• but you do not have lethal weapon series, which is a damn shame, ’cause you could establish a special condition that almost every sequel is bound to fail, unless they have Mel Gibson (Mad Max is there to seal the deal :D), but otherwise, thanks a lot for the graphic, it’s been a long time since I said it must be done, and I did nothing about it.

  • I can’t believe anyone rated Spiderman 3 “fresh.” One of the worst movies I’ve ever seen.

  • yeah, there are some disappointing misses; terminator, lethal weapon, Godfather, Pirates of the Carribean… i guess lethal weapon and terminator had 4th films, but they shouldn’t really be counted.

    gabi, if these graphs show anything, it’s that sequels are unpredictable. i mean, yes the median drops, but look int at individual data, there are enough success cases to rule out an assumed failure. more likely, the overabundance of bad sequels skews the averages. good movies can, and do, have good sequels. just keep joel shumacher away.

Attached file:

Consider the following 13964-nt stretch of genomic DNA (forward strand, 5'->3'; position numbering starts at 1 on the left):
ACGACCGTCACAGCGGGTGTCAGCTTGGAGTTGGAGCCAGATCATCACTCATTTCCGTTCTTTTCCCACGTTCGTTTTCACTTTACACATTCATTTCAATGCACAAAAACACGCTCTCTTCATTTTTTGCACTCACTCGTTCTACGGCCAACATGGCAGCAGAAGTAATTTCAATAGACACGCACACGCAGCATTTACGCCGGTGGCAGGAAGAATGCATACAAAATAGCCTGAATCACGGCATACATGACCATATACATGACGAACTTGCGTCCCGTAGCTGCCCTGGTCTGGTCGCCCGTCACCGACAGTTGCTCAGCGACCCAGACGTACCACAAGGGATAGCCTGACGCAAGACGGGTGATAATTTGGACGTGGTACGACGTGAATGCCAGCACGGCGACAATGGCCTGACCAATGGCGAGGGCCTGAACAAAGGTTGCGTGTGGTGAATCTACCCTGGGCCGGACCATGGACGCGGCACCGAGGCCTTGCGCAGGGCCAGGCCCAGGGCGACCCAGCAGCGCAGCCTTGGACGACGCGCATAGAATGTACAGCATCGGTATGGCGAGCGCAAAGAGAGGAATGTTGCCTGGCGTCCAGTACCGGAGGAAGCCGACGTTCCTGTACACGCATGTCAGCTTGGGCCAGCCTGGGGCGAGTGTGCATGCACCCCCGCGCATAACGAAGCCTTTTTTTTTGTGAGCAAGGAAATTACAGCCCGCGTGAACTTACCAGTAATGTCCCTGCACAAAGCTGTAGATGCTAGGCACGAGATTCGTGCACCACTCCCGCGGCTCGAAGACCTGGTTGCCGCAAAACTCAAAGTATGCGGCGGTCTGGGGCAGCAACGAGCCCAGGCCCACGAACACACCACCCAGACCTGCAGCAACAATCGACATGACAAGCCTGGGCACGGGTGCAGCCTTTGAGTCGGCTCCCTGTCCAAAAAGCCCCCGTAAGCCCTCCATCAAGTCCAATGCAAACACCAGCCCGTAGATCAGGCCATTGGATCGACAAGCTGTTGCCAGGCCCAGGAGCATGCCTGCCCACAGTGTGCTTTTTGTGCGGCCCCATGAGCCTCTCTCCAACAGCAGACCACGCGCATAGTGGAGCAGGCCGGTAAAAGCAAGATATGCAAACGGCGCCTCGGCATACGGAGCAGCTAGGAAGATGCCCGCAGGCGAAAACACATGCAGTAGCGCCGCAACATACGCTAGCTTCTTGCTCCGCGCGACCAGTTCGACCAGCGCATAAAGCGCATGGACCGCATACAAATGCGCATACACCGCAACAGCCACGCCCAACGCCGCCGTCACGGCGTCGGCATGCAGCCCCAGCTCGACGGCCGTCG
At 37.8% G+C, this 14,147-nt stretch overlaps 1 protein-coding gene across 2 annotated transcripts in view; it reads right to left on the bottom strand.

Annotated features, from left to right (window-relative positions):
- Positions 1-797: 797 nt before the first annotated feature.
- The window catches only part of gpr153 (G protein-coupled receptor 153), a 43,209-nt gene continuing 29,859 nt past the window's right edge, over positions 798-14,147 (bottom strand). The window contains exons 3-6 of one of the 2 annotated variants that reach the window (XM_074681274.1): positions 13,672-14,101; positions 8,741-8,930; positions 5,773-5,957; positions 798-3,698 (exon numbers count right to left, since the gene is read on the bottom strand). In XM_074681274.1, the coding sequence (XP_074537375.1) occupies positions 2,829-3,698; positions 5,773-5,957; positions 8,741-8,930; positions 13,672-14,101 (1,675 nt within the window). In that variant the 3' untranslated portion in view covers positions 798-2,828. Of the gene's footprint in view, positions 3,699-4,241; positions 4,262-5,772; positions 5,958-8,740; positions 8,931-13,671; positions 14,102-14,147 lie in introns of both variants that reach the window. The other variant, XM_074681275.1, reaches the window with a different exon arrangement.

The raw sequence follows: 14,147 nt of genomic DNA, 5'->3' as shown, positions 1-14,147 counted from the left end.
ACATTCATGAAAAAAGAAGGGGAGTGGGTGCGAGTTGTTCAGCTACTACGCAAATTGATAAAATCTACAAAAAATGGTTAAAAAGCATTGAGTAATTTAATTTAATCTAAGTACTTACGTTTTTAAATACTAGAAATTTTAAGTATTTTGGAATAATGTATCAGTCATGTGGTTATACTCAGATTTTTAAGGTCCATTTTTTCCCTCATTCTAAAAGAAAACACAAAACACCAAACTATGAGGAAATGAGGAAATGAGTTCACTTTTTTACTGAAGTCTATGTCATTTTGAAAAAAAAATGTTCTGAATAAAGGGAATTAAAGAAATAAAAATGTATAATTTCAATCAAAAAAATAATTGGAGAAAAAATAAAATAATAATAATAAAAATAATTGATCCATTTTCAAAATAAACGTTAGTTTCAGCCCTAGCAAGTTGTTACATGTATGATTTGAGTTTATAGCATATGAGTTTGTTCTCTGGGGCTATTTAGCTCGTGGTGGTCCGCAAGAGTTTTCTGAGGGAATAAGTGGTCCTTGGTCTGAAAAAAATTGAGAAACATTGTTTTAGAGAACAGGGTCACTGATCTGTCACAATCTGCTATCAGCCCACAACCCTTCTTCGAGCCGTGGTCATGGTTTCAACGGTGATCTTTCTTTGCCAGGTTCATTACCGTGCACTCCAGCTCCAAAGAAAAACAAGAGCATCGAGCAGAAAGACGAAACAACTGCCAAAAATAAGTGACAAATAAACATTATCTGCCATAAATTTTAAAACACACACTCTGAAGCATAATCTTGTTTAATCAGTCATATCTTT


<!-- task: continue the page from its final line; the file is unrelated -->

• your comment made me think about a graphic involving the producers, I just have to think of the easiest way to gather the data.

  • The Matrix Reloaded, the Star Wars Prequels, and Spider-Man 3 are all in the green? How is that possible?!?

  • Carteeg Struve June 29, 2010 at 12:36 pm

    The Star Wars prequels… are green………. The Star Wars prequels… are…. no. No. Bad data. Bad data! You need to restart this with some other sampling method.

    • Should probably use the ratings system found on IMDB.

      Ep4: 8.8 out of 10
      Ep5: 8.8
      Ep6: 8.3
      Ep1: 6.4
      Ep2: 6.8
      Ep3: 7.8

      This is probably a little more accurate. Also notice that while the prequels still rate fresh, they are still lower than the original trilogy.

  • Janna Kriens June 29, 2010 at 2:37 pm

    I have seen this same sort of thing done a half dozen times before and for some reason, the trilogy of Night of the Living Dead, Dawn of the Dead and Day of the Dead are never included. I think its time we give Romero some props — that is one helluva trilogy of films.